Transcendentalism



Transcendentalism is the belief that matters of ultimate reality transcend, or go beyond, human experience. Transcendentalist thinking began during the American Renaissance with writers like Ralph Waldo Emerson and Henry David Thoreau. However transcendental thinking did not begin with Thoreau and Emerson, but as Emerson called it, “it is the very oldest of thoughts cast into the mold of these new times.” Transcendentalism is based on the ancient philosophy of Idealism, which originates with Plato, a well-known philosopher from ancient Greece. Transcendentalism is an appropriate way of thinking for the period known as the American Renaissance because it puts one into a state of mind that is more conducive to creative writing and thought.
Transcendentalism is a lot to swallow, especially for many people of that time. Herman Melville totally captured the common man’s reaction to the whole concept when he said, “what stuff all this is.” It really takes a trained mind to grasp the concept of this spiritual world that Emerson describes. Many people do not believe in things that they cannot see, hear, touch, taste, or smell, so the extremely abstract concept of transcendentalism is totally out of their reach. However, for the people that can grasp this idea, it is very fulfilling. Transcendentalism makes people feel closer to God, in tune with nature, and gives a person a sense of self-worth.
A major aspect of transcendental thinking is the individual defiance against the established orders of society. Henry David Thoreau conveys his feeling about this when he says; “That government is best which governs not at all.” He believes that the ineptitude of the political leaders far out-weighs the amount of good that they could do. He also states that “They who have been bred in the school of politics fail now and always to face the facts.” In this, he means that politicians ignore reality when it does not serve their purpose. This is true for modern times as all can see in the present political situation of the United States. Politicians are ignoring reality to serve their own personal and partisan agendas.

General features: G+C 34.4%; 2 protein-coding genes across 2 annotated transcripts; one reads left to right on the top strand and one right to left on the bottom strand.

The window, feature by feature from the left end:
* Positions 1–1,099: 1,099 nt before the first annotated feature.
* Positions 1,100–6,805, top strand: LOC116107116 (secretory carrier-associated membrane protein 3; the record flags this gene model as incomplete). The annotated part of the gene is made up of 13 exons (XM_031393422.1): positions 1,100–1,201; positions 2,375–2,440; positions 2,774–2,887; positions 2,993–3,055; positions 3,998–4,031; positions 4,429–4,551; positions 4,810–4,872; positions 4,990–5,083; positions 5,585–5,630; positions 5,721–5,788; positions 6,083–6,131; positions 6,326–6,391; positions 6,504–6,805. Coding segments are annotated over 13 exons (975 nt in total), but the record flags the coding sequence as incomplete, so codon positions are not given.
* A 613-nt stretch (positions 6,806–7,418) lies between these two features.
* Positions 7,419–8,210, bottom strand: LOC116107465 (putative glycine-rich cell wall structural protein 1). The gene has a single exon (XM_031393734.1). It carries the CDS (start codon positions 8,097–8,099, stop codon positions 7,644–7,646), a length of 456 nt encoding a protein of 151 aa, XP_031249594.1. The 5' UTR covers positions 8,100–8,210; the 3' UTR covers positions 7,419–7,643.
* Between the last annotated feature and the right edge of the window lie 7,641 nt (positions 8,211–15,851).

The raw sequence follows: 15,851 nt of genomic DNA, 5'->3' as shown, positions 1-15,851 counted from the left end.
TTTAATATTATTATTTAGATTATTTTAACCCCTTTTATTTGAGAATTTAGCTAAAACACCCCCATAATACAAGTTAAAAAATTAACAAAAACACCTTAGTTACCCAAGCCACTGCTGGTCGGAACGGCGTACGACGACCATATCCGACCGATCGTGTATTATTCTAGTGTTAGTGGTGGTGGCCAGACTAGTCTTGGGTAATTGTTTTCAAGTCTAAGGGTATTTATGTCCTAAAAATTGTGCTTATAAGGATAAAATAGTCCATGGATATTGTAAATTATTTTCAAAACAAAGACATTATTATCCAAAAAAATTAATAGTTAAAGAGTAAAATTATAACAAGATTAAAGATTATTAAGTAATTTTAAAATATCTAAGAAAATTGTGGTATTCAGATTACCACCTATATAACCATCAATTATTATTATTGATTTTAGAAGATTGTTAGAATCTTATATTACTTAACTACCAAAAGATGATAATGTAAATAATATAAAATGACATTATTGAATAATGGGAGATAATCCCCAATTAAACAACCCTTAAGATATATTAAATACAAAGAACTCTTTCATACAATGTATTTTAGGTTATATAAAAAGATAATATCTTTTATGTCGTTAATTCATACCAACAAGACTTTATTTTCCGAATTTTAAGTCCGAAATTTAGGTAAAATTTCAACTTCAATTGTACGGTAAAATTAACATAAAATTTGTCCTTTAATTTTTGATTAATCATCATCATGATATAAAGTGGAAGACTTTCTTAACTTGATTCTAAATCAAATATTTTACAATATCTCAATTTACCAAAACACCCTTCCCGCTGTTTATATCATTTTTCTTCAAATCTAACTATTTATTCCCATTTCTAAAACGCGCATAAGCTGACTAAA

The transcendentalists even went as far as to set up their own communities, the most famous of which, Brook Farm. Brook Farm, a self-governing, experimental community, lasted only six years, (the longest of all the transcendental communities), is where many famous authors of the American Renaissance call home for a part of their lives, and is even the setting for Nathaniel Hawthorne’s Blithedale Romance. Hawthorne lived at the Farm for a little while, but left because he could not stand the highly intellectual and spiritual conversation. Brook Farm was a great outlet for these people to express their ideas and communicate with people who share those same beliefs without the fear of persecution by people that did not understand.
The transcendentalist movement can and often is compared to another famous movement in American history, the “hippie” movement of the sixties. In many ways the “hippies’” movement paralleled the transcendentalists’, and the “hippies” even form their own little communities, like Brook Farm, called communes. Both of these movements were important to help shape thinking, writing, and social ideals. The transcendentalist movement brings to the table an increased awareness of the world around oneself, with and a commitment to the spiritual aspects therein, and the “hippie” movement in the sixties gives Americans an increased awareness of their fellow man, with and emphasis on freedom and love.
The transcendentalist movement has many good aspects to it that if applied today, could still teach everyone a few things about themselves and their lives. Plato, Emerson, Thoreau, and many others really did have a level of intelligence that transcended their contemporaries and the generations and generations after them.




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